Fat-tailed dwarf lemurs are native to Madagascar. They hibernate during June and July when the temperatures are 30°C. Although this temperature looks warm for most people, the fat-tailed dwarf lemurs find it very cold. During hibernation, the lemurs settle on trees where they sleep for seven months. At this time, they survive on the fats that are stored up in their tails. It is no wonder they are known as “fat-tailed” dwarf lemurs. The lemurs may lose up to 50% of their body weight by the end of the hibernation period.
5. European hedgehogs
Hedgehogs hibernate for about two to five months in winter. Males start hibernating before the females. During this period, their heart rates decrease by approximately 90%. Whenever their body temperatures drop too low, hedgehogs must briefly wake up. As soon as they wake up, their heart rate warms their bodies, and then the hedgehogs can comfortably fall back to sleep. The European hedgehogs have special cells which release heat 20 times faster than the ordinary white cells. These cells facilitate the rapid warming of the bodies.
4. Common Poorwill
Common poorwill is the only species of bird that engages in true hibernation. Most birds go into light hibernation called torpor. The common poorwills hibernate whenever the temperatures get very cold, really hot, or during a famine. Common poorwills sleep under rotten logs or shallow rocks when they hibernate. They can stay asleep for 100 consecutive days. Interestingly, the common poorwills sometimes hibernate during the incubation of their eggs as a way of passing the time. When they wake up from hibernation period, common poorwills take close to seven hours to recover their normal body temperature.
3. Prairie Dogs
Prairie dogs are rodents who bark like dogs. Depending on their habitat, some prairie dogs go into torpor while others hibernate. The species that go into dormancy are known as black-tailed prairie dogs while those that hibernate are the white-tailed prairie dogs. During hibernation, prairie dogs live off the stored fat within their bodies.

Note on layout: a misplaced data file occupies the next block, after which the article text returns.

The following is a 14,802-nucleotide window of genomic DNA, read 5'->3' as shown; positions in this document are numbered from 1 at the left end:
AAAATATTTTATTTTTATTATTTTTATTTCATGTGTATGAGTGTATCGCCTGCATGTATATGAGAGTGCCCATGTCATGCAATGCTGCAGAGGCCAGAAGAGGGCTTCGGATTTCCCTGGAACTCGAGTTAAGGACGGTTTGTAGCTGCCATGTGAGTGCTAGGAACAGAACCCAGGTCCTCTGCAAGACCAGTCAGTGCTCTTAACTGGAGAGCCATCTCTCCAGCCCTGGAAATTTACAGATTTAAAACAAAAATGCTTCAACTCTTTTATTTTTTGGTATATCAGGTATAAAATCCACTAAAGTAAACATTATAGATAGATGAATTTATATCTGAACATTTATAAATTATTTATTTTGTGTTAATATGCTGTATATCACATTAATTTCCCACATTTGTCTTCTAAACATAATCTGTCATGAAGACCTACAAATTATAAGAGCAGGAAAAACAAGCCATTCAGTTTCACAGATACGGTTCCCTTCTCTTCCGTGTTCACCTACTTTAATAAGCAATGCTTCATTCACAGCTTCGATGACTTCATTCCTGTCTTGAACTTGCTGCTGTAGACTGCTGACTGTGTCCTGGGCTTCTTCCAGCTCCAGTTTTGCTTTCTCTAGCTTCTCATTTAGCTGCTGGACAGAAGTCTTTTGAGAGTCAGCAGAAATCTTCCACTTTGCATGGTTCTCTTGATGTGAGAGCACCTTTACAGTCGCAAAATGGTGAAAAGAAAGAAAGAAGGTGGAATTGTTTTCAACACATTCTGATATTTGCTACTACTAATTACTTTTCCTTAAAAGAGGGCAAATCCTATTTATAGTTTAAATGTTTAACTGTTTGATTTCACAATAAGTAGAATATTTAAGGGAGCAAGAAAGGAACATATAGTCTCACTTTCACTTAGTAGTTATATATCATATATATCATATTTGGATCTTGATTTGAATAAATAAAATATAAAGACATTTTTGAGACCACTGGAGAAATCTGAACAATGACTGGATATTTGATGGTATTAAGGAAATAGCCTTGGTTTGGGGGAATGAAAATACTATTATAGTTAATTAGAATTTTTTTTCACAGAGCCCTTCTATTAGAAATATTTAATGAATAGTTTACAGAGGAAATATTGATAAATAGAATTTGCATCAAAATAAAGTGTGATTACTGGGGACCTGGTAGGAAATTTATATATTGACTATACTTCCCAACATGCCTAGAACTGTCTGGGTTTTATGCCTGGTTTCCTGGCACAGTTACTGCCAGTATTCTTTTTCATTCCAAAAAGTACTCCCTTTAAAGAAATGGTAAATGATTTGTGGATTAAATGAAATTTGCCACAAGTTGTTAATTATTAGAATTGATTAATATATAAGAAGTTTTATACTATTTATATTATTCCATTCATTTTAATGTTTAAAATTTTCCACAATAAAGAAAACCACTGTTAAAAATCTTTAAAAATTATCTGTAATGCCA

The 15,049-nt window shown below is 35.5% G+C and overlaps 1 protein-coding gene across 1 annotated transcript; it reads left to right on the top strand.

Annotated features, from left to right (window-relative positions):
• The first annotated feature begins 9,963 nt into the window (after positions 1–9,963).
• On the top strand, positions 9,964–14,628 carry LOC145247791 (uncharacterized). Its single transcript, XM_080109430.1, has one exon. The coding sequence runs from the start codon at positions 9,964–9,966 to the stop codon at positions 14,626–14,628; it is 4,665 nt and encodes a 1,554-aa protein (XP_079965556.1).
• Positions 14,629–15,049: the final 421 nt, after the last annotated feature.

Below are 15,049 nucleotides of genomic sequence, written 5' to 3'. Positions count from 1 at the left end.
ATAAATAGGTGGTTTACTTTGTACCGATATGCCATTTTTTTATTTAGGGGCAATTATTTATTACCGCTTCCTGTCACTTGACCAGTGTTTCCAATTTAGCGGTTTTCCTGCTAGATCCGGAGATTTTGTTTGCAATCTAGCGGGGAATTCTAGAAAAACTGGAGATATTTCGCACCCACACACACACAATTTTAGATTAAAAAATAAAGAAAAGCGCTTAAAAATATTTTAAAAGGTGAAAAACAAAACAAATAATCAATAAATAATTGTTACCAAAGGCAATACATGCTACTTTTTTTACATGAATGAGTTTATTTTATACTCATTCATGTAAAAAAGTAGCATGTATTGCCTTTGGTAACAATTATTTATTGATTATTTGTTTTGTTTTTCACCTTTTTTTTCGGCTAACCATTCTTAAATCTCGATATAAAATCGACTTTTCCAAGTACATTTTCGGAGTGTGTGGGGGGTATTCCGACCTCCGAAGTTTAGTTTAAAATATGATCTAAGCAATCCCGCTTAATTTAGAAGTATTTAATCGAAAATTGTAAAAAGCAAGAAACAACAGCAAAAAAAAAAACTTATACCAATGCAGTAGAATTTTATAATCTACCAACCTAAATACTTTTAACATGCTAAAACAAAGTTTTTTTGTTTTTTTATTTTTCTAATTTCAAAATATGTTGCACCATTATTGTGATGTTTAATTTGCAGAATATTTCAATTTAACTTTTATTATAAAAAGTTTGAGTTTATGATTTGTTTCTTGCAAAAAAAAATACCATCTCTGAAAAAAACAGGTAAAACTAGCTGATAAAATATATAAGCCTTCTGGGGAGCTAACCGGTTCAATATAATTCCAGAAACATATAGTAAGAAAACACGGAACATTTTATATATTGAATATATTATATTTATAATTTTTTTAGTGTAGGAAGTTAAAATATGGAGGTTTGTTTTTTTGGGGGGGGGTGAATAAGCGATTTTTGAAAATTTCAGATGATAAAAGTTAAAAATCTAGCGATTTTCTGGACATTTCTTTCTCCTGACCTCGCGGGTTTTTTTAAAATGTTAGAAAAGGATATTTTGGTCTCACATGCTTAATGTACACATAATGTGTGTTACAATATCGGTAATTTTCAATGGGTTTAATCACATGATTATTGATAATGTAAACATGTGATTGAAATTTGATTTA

Bats hide away in caves, old mine shafts, cavities of trees, or attics during winter. Like most hibernating animals, they store body fat before winter. Bats are unique hibernators since they experience true deep sleep and may sometimes go for one or two hours without breathing. Nevertheless, they wake up from time to time to drink and engage in other bodily functions. While in hibernation, the heart rate of bats sharply drops from 1000 beats per minute to just 25.
1. Common Box Turtle
The species of turtles known as the common box turtles are found around USA and Mexico (Southern North America). The amount of time spent in hibernation is dependent on the turtle subspecies and location. Consequently, some common box turtles may hibernate for only 77 days while others may take 154 days. The heart rate of the turtles drops to a mere 5-10 beats per minute. For the most part of their hibernation, common box turtles absorb oxygen from the air through their skin. Amusingly, the turtles are susceptible to their environment such that if they wake up too early, they may not survive.
About the Author
Sharon is a Kenyan native with a wide range of interests. An accountant and financial analyst by profession, Sharon enjoys writing about world facts, the environment, society, politics, and more.